After countless adorable photos, GIFs, memes and viral videos, the internet has finally run out of animals to ooh, ahhh and LOL over. The last gasp of the "animals on the internet" craze came on April 1st, 2013, with the launch -- and subsequent failure -- of the "Indifferent Zorilla" meme.

The meme began when Redditor I_Love_Lamp uploaded the photo below of a zorilla, a member of the weasel family that looks like a cross between a skunk and the cat that Pepe Le Pew chased after, to /r/pics with the headline "April Fool's Day? Meh."

Indifferent Zorilla

Despite the combination of odd-but-cute animal and the internet's preferred three letter declaration of indifference, the meme failed to take off. Subsequent memes which displayed the zorilla's lack of interest in the season finale of 'The Walking Dead' and the news that Rihanna and Chris Brown were back together only scored a handful of upvotes.

"Technically, that was the last animal that the internet had yet to discover," said Stephen Romano, a social researcher at Hofstra University. "The Web has pretty much exhausted every phylum, class and kingdom in the mammalian species."

Other experts in the area of animal-based internet distractions concur that the constant search for "the next cat" has led to a drain on worldwide supplies of animal photos.

"It's pretty grim out there," said Buzzfeed Animals editor Cristin Lee. "We tried a '10 Zorillas That Look Like Rugrats Characters' gallery and it only got 8,000 shares on Facebook. It's safe to say the internet is over furry creatures taking on human characteristics."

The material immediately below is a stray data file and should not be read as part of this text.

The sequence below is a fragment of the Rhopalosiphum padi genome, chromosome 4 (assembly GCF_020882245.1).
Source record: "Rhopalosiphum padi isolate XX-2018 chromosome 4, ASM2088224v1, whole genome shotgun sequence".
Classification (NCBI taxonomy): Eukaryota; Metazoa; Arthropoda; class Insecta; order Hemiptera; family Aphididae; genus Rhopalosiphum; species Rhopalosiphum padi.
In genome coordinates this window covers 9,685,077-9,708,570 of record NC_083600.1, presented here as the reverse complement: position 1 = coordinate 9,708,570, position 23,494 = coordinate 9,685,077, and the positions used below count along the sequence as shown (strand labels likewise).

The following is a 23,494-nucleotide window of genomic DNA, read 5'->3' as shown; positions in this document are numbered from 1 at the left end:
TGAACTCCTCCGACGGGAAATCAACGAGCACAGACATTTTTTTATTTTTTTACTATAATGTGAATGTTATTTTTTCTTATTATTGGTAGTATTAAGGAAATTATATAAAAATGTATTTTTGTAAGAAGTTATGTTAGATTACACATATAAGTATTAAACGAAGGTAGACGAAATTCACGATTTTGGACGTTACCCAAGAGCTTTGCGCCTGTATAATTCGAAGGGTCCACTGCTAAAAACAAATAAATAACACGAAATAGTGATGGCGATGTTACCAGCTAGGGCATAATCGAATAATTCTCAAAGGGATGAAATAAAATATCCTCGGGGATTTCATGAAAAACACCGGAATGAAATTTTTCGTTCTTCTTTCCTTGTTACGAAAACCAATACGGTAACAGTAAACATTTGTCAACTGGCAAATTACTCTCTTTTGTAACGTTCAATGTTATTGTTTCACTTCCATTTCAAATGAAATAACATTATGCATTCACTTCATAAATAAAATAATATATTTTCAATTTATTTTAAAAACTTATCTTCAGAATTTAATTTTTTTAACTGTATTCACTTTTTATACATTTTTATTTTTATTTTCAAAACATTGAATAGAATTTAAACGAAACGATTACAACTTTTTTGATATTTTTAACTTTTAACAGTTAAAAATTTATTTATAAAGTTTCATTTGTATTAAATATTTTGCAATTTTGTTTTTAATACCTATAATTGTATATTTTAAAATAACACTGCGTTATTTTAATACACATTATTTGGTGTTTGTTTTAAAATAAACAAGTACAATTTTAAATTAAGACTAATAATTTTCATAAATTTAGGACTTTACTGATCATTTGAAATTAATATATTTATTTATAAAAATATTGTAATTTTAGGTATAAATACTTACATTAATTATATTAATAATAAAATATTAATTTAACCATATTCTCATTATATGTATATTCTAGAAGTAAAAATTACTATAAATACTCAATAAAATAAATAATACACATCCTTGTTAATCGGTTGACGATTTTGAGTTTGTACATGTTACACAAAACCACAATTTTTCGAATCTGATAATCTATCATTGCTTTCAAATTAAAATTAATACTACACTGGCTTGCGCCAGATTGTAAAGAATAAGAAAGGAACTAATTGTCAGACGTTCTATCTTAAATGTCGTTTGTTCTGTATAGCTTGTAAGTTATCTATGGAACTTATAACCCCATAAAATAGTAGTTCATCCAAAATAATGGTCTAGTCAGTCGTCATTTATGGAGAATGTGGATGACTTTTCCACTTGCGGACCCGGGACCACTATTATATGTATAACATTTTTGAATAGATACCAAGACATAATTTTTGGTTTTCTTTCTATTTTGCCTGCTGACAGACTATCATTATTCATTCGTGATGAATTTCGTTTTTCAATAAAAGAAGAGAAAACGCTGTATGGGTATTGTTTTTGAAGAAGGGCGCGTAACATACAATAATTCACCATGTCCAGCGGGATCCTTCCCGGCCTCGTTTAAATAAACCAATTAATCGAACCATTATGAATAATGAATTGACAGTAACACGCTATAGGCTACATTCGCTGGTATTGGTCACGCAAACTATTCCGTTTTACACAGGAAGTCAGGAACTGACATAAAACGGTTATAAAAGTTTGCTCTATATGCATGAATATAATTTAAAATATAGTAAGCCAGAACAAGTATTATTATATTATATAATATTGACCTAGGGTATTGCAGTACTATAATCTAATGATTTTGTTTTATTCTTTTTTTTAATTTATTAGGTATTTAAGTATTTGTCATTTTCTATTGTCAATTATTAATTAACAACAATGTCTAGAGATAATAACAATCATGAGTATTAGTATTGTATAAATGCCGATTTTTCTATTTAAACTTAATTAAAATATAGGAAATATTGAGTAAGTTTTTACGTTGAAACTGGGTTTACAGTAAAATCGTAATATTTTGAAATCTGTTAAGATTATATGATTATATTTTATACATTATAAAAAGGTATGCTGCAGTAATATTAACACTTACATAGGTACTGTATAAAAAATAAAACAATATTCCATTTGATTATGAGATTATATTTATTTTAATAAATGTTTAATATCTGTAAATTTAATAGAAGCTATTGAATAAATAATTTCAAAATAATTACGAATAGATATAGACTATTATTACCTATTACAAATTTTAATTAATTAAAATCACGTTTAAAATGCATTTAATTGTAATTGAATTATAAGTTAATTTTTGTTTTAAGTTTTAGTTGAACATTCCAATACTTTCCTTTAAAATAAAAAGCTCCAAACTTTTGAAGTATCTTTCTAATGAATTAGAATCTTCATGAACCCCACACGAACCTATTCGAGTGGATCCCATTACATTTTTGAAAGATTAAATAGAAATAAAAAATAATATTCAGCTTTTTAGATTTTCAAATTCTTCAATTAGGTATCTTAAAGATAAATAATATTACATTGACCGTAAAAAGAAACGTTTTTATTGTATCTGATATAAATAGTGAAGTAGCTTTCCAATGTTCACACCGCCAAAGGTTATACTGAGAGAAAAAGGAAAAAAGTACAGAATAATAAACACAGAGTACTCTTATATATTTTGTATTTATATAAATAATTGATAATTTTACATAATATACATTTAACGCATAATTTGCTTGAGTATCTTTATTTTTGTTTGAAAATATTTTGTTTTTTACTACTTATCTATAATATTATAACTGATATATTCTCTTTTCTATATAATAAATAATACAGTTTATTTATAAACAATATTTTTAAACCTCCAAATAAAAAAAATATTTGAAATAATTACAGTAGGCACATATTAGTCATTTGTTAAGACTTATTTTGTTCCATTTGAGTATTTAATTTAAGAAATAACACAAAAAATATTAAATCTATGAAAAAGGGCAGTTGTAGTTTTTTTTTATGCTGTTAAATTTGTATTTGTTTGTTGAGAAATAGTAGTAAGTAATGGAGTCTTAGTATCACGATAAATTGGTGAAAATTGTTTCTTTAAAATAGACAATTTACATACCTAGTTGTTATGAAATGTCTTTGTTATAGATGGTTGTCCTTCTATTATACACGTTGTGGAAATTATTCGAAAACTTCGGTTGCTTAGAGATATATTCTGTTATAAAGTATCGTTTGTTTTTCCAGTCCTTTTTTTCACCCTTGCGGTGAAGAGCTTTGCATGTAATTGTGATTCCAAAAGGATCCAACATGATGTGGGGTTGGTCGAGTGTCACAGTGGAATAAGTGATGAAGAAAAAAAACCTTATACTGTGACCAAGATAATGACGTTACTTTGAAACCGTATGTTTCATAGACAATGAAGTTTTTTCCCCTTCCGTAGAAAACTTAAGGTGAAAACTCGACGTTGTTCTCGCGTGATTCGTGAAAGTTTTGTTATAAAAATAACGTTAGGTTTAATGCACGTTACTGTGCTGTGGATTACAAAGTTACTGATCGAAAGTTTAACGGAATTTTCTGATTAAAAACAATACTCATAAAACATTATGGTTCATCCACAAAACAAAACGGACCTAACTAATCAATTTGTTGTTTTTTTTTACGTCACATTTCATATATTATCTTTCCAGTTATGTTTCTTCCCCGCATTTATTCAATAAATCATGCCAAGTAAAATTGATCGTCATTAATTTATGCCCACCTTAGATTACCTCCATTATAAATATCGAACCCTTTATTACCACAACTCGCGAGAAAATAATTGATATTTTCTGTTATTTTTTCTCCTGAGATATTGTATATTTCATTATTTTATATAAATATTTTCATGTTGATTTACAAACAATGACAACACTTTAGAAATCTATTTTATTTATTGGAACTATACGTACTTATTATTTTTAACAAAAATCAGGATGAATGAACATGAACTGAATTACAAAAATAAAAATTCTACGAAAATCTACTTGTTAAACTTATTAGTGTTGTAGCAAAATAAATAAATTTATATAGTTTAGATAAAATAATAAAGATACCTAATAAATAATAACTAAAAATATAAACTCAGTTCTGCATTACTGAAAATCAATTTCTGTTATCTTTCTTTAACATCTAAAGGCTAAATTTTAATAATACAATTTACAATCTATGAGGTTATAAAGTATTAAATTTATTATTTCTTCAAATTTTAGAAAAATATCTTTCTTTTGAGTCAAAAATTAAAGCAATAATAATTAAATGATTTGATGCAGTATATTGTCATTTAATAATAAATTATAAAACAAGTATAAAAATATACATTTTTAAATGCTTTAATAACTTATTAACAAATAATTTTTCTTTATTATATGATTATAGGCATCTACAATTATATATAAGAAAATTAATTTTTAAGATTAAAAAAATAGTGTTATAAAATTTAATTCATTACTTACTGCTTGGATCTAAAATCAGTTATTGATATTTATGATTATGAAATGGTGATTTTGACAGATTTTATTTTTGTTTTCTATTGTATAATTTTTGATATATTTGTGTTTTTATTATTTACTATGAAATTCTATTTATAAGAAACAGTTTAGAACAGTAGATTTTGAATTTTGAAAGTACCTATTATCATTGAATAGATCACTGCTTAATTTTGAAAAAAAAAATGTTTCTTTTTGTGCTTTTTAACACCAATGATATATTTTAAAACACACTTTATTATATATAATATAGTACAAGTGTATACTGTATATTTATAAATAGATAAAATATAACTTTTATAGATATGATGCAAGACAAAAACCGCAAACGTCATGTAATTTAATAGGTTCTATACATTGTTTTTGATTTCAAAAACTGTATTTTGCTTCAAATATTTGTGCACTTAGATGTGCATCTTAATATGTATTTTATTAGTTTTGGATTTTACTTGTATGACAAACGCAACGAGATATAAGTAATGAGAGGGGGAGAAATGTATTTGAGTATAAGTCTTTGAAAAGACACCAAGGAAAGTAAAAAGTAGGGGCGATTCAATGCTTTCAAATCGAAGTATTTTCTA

"There were concerns everyone was pushing it with the whole sloth thing," said Chris Mancini, author of the bestselling book 'LOL Pets: The Rise and Fall of Those Quickie Animal Books They Sell at Urban Outfitters.' "Now it looks like the zorilla was the adorable straw that broke the camel's back. Speaking of, has anyone done a Tumblr of photos of camels mid-spit? That would be hilarious."

Now that the internet is over its cute animal obsession, we can all get back to what the global system of interconnected networks was built for in the first place: playing computer chess over a modem with our pen pal in the Ukraine.

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